I will briefly introduce Kaggle for those who have not used it before. Kaggle is a platform for posting datasets that you have collected. They also provide ‘kernels’ or computational resources (typically Jupyter Notebooks) for collaborative analysis. The datasets can be made private or public under a variety of license options. Organizations post competitions and reward teams that solve them. Solutions are typically posted as predictions on a test dataset or share the kernel code

I recently noticed a good competition on Kaggle that the eHealth community may find interesting. Aravind Eye Hospital in India has posted a dataset consisting of fundoscopic images of diabetic retinopathy with varying degrees of severity. The dataset consists of thousands of images collected in rural areas by the technicians of Aravind hospital from the rural areas of India. The challenge is to develop a model that can predict the severity of diabetic retinopathy from the fundoscopic image. Further, the successful solutions will be shared with other Ophthalmologists through the 4th Asia Pacific Tele-Ophthalmology Society (APTOS) Symposium.

The competition page is available here: https://www.kaggle.com/c/aptos2019-blindness-detection
Let me know if anybody wants to team up!

Random forest model for predicting the total length of hospital stay (TLOS)

TL;DR here is the Random Forest classifier code:

And an (obvious) upfront disclaimer: This is a learning project. This is not for actual use.

DAD is a database consisting of patient demographics, comorbidities, interventions and the length of stay for the de-identified 10% sample of hospital admissions. DAD (2014-15) has an enhanced dataset with variables that were created at Western to act as flags for ICD-10 and CCI groupings, to make using the file easier.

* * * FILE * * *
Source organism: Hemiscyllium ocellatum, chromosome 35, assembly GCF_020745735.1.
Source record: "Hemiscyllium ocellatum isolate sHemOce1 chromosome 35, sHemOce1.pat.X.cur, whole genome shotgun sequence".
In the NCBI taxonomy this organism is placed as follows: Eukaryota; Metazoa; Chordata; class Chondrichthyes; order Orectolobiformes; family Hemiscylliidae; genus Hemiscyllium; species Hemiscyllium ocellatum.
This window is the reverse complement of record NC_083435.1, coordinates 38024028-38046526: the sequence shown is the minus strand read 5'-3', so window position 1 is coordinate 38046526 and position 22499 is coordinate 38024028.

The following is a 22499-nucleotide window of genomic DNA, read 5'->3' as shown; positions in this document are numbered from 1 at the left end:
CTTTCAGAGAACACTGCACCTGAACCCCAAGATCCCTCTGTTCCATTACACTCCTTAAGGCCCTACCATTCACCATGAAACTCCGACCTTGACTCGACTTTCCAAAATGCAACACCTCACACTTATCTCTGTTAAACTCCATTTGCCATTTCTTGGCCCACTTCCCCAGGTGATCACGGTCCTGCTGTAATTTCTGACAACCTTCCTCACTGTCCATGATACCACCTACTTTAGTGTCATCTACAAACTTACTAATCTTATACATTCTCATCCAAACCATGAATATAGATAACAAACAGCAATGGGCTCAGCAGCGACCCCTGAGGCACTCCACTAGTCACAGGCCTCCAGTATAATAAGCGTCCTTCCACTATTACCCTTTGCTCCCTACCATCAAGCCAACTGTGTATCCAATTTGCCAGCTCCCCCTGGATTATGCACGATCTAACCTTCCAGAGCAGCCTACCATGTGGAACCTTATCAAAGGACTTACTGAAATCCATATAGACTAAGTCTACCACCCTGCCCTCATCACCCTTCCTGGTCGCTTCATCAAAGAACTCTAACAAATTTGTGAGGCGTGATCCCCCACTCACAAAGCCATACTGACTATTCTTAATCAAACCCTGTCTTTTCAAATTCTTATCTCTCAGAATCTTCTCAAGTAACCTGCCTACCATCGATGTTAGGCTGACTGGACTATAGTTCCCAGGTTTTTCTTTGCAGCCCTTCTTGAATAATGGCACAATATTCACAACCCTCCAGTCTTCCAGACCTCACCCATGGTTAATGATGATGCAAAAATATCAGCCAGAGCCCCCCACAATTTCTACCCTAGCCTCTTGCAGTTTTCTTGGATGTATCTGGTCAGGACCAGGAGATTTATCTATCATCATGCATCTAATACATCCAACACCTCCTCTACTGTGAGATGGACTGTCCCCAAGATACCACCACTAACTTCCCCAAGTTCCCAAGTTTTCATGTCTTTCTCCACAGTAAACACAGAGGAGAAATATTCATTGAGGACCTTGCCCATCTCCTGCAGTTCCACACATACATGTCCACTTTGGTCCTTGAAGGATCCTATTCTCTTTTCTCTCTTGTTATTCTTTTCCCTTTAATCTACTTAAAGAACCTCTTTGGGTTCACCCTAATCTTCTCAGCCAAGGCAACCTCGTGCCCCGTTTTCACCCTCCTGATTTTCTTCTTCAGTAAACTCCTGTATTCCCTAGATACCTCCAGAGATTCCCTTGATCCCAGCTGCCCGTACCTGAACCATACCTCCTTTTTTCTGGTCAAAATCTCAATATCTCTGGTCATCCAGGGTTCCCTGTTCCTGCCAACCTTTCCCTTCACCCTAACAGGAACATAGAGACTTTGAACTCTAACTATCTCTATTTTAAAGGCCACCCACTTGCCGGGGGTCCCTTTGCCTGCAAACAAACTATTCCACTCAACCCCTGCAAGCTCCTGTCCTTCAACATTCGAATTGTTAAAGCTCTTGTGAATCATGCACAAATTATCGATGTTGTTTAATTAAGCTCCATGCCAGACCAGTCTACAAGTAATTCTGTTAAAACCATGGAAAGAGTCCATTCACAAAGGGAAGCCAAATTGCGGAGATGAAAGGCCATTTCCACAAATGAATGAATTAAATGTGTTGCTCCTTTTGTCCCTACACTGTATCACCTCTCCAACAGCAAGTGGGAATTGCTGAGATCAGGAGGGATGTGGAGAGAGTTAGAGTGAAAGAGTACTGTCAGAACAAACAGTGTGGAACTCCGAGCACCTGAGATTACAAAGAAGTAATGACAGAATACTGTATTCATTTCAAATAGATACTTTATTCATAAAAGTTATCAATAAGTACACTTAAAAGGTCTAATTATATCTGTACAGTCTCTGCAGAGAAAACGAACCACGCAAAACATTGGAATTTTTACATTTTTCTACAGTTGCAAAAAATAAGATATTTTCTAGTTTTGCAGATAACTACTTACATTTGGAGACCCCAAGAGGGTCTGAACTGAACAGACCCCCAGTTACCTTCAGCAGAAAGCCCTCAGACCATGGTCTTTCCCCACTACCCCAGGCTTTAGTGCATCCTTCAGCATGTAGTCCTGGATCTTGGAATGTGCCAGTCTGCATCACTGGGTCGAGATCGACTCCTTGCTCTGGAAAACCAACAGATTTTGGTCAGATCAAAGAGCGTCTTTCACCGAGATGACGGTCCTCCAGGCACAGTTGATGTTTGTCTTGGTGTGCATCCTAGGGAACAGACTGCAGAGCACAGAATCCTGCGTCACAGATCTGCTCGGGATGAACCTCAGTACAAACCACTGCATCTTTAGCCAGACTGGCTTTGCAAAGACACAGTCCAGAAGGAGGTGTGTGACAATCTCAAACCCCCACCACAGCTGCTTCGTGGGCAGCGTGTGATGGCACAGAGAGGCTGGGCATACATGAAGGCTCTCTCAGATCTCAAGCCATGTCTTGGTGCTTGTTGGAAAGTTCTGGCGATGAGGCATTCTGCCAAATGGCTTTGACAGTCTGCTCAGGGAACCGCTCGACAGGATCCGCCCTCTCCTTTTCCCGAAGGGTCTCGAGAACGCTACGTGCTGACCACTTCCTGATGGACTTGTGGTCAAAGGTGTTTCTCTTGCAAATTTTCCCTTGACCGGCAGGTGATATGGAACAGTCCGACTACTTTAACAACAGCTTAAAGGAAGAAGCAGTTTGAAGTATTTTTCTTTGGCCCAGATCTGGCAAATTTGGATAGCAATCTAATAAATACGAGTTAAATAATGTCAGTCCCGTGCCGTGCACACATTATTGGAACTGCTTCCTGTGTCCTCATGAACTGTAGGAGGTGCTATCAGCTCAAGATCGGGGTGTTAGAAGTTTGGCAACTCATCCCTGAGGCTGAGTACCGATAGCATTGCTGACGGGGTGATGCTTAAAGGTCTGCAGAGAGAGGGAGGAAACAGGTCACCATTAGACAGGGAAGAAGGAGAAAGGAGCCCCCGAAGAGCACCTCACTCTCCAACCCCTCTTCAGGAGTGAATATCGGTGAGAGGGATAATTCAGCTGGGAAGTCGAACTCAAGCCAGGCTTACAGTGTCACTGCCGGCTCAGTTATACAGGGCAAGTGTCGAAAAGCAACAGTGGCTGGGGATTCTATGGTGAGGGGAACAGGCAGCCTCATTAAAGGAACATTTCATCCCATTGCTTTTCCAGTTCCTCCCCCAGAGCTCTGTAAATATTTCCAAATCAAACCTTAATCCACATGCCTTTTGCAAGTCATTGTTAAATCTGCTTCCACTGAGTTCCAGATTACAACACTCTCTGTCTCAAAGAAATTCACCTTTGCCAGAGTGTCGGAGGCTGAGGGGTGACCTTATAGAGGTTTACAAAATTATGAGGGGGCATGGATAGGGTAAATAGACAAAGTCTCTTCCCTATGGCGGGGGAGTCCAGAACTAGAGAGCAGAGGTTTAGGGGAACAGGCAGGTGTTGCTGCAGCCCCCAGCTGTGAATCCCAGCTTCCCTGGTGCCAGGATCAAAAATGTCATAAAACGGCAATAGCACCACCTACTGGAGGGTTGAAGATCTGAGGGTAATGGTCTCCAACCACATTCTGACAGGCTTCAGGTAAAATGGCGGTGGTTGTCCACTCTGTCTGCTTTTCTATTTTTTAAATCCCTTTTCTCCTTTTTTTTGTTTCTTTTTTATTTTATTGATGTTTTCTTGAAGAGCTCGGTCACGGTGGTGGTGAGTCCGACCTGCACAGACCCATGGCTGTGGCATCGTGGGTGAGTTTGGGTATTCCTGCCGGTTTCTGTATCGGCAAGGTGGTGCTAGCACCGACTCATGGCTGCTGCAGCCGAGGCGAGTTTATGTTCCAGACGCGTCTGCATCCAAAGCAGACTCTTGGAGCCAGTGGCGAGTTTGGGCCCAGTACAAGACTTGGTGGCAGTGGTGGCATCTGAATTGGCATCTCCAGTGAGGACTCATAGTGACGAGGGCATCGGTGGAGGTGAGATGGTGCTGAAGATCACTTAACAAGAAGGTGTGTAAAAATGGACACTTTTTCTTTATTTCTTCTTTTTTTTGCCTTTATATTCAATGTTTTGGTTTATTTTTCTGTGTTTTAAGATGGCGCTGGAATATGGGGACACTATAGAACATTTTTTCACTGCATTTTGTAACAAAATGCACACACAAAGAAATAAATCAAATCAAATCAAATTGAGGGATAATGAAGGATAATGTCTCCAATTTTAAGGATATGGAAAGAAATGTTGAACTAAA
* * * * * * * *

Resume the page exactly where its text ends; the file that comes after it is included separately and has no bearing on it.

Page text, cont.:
Here is an experiment with the DAD enhanced dataset to create a Random forest model for predicting the total length of hospital stay (TLOS) in less than 100 lines of code. Random forests are an ensemble classifier, that operates by building multiple decision trees at training time and outputting the class that is the mode of the classes (classification) or mean prediction (regression) of the individual trees. This is a learning project for Apache Spark and Spark ML using pyspark. The accuracy of the model taking all derived categorical variables is low.

I have access to Apache Spark @ CC. If you are installing Spark in your computer you may have to change the following:

Some of the commonly tweaked parameters can be changed here:

Uncomment the following line to include only variables that you need.

Here is the repo. How can this model be improved? Maybe a PCA before the RF? or Am I missing something important?

 

Parts of this material are based on the Canadian Institute for Health Information Discharge Abstract Database Research Analytic Files (sampled from fiscal years 2014-15). However, the analysis, conclusions, opinions and statements expressed herein are those of the author(s) and not those of the Canadian Institute for Health Information.

Negative N to Unknown U

The identification of disease specific genes is pivotal in clinical informatics. This paper describes an improved algorithm for machine learning in which the negative N is classified more appropriately as Unknown U.

English: Weka Data Mining Open Software in Java
English: Weka Data Mining Open Software in Java (Photo credit: Wikipedia)

Peng Yang, Xiao-Li Li, Jian-Ping Mei, Chee-Keong Kwoh, and See-Kiong Ng. Positive-Unlabeled Learning for Disease Gene Identification
Bioinformatics first published online August 24, 2012 doi:10.1093/bioinformatics/bts504

SVMs are an important tool in bioinformaticians armamentarium. Weka is a collection of machine learning algorithms for data mining tasks.